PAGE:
How to access tables on a different server (SQL Server)

I have created a stored procedure in SQL Server.  I need to access tables on a database within the same server instance, but also some tables on a completely different server.

How do I do that?
Laurie AlmoslinoAsked:
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Mark WillsTopic AdvisorCommented:
Welcome to EE, I see this is your first question. Trust we will serve you well :)

A linked server is not a two-way street. it is a single lane 'one way' street.

On server 'A', you set up a linked server to Server 'B'.

Which means Server A can put and get data (and limited other things) on Server B where Server B just sees it as yet another connection / user.

When setting up the linked server on Server A, you have to give it the information it will need to log onto Server B

Read :

Then read :

When accessing another DB on same instance, use three part name identifier
e.g. DBname.SchemaName.TableName  

When accessing another DB on different instance, use four part name identifier
e.g. ServerName.DBname.SchemaName.TableName  (or Linked Server as ServerName)
Pushpakumara MahagamageVPCommented:
Create a link server to second server and then you can access second database tables

How to add linked server
Laurie AlmoslinoAuthor Commented:
Thank you for this answer.  I apologize for leaving out some information in my question.  The reason the tables are on a second server is that the tables will be accessed by an outside app, and the IT department wanted to keep the two servers separate, so that the main (production) server is more secure.

is there any way to reference the 2nd server without linking the two servers together?

thank you!
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Pushpakumara MahagamageVPCommented:
Do you familiar  with web service. seems you have to write a web service to access  2nd server data.

Perhaps you have to use SSIS, you can pull data through web service and keep them on 1st server.
Olaf DoschkeSoftware DeveloperCommented:
the IT department wanted to keep the two servers separate, so that the main (production) server is more secure.

Linked servers keep the physical servers separate. The linked server will need to offer some log in the other server can use to make a connection, but that doesn't "lower shields" per se.

The way you describe it you would defy the meaning of production server quite a bit.You allow normal users on a production server unless your database server is in the cloud and you want to serve data for generally unknown public users, too. Typically only the web server then accesses the database.

But in a scenario with employees in a LAN or WAN your end users will have logins in the production server, they will have just as low permissions as necessary to work with the data, but they will connect.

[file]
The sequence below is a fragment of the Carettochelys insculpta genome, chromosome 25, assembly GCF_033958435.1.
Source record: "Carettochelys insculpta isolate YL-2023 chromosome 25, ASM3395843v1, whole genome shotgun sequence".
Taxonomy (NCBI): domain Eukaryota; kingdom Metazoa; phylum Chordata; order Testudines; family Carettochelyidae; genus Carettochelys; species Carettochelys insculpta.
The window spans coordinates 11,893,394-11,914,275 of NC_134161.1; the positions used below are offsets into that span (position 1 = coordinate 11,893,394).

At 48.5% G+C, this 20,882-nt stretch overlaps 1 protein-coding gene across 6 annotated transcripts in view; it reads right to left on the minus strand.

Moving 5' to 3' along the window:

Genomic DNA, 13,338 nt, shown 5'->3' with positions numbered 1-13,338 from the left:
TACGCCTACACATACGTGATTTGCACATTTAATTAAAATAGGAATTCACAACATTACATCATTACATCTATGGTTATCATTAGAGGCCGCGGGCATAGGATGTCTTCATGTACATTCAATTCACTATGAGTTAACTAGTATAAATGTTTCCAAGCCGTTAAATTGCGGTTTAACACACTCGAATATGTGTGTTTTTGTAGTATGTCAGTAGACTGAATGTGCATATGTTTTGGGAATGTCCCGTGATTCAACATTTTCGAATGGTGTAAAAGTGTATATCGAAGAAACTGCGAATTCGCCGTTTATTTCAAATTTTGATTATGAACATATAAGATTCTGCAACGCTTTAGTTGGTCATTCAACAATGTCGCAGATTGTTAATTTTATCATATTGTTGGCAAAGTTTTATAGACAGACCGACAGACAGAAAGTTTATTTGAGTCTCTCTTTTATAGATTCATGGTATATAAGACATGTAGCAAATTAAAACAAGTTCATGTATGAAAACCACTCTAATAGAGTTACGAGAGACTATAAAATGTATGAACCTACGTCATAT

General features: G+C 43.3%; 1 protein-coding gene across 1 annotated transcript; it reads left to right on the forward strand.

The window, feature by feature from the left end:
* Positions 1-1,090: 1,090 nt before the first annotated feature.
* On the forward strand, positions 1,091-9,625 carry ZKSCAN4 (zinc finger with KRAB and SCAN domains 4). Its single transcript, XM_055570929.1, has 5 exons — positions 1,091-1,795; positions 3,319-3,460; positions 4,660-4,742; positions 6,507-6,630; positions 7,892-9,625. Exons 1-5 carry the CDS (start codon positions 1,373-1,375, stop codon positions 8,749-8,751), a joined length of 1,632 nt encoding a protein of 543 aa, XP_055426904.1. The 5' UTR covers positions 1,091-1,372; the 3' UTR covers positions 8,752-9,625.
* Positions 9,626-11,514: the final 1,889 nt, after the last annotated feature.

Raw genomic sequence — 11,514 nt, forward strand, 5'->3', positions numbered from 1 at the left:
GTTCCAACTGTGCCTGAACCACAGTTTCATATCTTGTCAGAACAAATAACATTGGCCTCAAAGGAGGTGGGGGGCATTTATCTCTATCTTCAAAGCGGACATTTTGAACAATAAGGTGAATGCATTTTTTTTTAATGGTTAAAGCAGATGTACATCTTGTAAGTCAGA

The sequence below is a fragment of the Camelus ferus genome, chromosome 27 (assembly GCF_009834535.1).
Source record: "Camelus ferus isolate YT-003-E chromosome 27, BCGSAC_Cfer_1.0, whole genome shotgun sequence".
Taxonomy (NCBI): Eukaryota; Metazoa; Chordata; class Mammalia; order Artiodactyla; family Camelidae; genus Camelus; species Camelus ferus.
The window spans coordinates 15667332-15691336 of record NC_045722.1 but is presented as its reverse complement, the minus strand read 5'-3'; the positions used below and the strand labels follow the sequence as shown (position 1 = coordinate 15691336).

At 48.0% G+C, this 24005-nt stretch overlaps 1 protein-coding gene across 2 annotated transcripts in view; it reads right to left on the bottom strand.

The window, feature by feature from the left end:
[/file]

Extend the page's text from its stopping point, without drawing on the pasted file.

Now when it comes to accessing a second server from a first server, maybe the more delicate data, you can set it up, so a low permission user still is able to call procedures WITH EXECUTE AS somelogin. That doesn't let users inherit these "superpowers", just like a PHP script connecting to a MySQL database via root user doesn't make the public website user have an end-to-end root user connection to the database.

Bye, Olaf.
Laurie AlmoslinoAuthor Commented:
Thank you Mark.  I appreciate the clear way you explained this.
Mark WillsTopic AdvisorCommented:
A pleasure, and thank you for the compliment :)
Olaf DoschkeSoftware DeveloperCommented:
The situation is still a bit unclear, There is a production server, and there is another server, I don't assume test or development, but actually another production server for another application, perhaps? And which one needs access to the other one?

And I want to clear some things up yet a bit further: Typically the one you connect to, either by an application user (as in a web app) or by each end user (employee situation), that server will be the one needing the linked server as Mark described it as a one-way connection. That server uses the other just like a client uses the first server. So what one-way connection means is that linked server still doesn't have the first server as linked server resource, too. But of course, the linked server is not just read-only. Access permissions are as given by the login used to make the linked server connection.

In that situation, a user with an SSMS connecting to the first server will see that linked server resource and may use it. If it's problematic this opens up access, notice you can link to just a certain database, the login used to make the connection can be given just the minimum necessary permissions and so you don't open up all the server and all its databases.
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